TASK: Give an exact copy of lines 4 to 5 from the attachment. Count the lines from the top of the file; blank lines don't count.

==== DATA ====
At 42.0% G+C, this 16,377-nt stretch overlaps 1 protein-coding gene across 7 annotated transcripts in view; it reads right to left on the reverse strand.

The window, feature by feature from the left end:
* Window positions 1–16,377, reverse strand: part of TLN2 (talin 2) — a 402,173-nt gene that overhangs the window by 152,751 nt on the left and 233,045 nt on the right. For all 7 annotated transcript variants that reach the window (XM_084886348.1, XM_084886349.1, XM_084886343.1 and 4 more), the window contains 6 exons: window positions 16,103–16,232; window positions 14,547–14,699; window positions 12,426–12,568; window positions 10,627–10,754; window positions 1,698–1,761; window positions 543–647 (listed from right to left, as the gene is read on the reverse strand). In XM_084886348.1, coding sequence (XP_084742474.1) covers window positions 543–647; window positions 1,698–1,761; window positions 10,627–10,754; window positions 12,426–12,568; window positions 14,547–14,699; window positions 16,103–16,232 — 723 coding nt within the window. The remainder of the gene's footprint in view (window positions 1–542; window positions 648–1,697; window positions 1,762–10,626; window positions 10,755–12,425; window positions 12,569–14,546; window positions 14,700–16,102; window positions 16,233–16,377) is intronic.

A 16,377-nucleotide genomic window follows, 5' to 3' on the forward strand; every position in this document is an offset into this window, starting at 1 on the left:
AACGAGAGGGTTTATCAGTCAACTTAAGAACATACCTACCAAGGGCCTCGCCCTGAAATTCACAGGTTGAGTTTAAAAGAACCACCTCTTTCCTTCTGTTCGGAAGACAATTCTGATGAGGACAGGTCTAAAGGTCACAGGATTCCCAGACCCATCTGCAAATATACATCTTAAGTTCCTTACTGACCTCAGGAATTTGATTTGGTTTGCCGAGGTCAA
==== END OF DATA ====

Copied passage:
A 16,377-nucleotide genomic window follows, 5' to 3' on the forward strand; every position in this document is an offset into this window, starting at 1 on the left:
AACGAGAGGGTTTATCAGTCAACTTAAGAACATACCTACCAAGGGCCTCGCCCTGAAATTCACAGGTTGAGTTTAAAAGAACCACCTCTTTCCTTCTGTTCGGAAGACAATTCTGATGAGGACAGGTCTAAAGGTCACAGGATTCCCAGACCCATCTGCAAATATACATCTTAAGTTCCTTACTGACCTCAGGAATTTGATTTGGTTTGCCGAGGTCAA